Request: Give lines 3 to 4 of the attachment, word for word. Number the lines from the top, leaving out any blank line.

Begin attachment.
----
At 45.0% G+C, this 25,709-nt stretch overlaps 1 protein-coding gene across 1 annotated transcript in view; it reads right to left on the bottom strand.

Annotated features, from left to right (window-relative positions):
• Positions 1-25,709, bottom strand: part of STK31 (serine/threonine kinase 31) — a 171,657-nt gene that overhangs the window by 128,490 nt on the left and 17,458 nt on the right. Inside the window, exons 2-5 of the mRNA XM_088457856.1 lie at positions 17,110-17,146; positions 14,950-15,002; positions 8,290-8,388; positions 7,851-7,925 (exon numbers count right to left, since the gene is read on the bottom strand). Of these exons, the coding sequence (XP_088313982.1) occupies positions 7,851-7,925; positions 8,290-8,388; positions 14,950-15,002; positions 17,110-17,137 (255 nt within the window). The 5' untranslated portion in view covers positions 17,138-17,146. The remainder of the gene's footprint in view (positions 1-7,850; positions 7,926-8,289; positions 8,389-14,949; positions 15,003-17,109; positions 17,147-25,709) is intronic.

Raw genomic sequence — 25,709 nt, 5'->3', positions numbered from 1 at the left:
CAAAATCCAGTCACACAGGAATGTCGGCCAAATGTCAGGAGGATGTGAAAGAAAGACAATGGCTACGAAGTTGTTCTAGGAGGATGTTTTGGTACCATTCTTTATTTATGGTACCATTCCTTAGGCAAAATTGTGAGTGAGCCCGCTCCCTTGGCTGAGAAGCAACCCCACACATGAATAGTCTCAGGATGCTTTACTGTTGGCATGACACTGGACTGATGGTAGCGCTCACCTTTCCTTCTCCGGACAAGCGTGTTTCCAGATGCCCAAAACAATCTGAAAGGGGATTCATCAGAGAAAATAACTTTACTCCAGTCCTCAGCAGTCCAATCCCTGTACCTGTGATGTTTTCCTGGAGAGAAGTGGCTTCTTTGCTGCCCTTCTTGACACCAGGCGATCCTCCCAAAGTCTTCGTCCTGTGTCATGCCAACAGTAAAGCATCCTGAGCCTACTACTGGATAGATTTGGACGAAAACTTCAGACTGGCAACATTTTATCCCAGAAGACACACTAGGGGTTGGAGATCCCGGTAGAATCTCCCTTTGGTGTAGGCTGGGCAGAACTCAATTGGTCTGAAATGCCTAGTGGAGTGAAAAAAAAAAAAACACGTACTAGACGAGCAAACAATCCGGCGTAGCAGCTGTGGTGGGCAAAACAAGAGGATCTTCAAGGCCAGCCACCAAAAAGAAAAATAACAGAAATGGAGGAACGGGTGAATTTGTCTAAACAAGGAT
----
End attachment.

• Positions 1-25,709, bottom strand: part of STK31 (serine/threonine kinase 31) — a 171,657-nt gene that overhangs the window by 128,490 nt on the left and 17,458 nt on the right. Inside the window, exons 2-5 of the mRNA XM_088457856.1 lie at positions 17,110-17,146; positions 14,950-15,002; positions 8,290-8,388; positions 7,851-7,925 (exon numbers count right to left, since the gene is read on the bottom strand). Of these exons, the coding sequence (XP_088313982.1) occupies positions 7,851-7,925; positions 8,290-8,388; positions 14,950-15,002; positions 17,110-17,137 (255 nt within the window). The 5' untranslated portion in view covers positions 17,138-17,146. The remainder of the gene's footprint in view (positions 1-7,850; positions 7,926-8,289; positions 8,389-14,949; positions 15,003-17,109; positions 17,147-25,709) is intronic.

Raw genomic sequence — 25,709 nt, 5'->3', positions numbered from 1 at the left: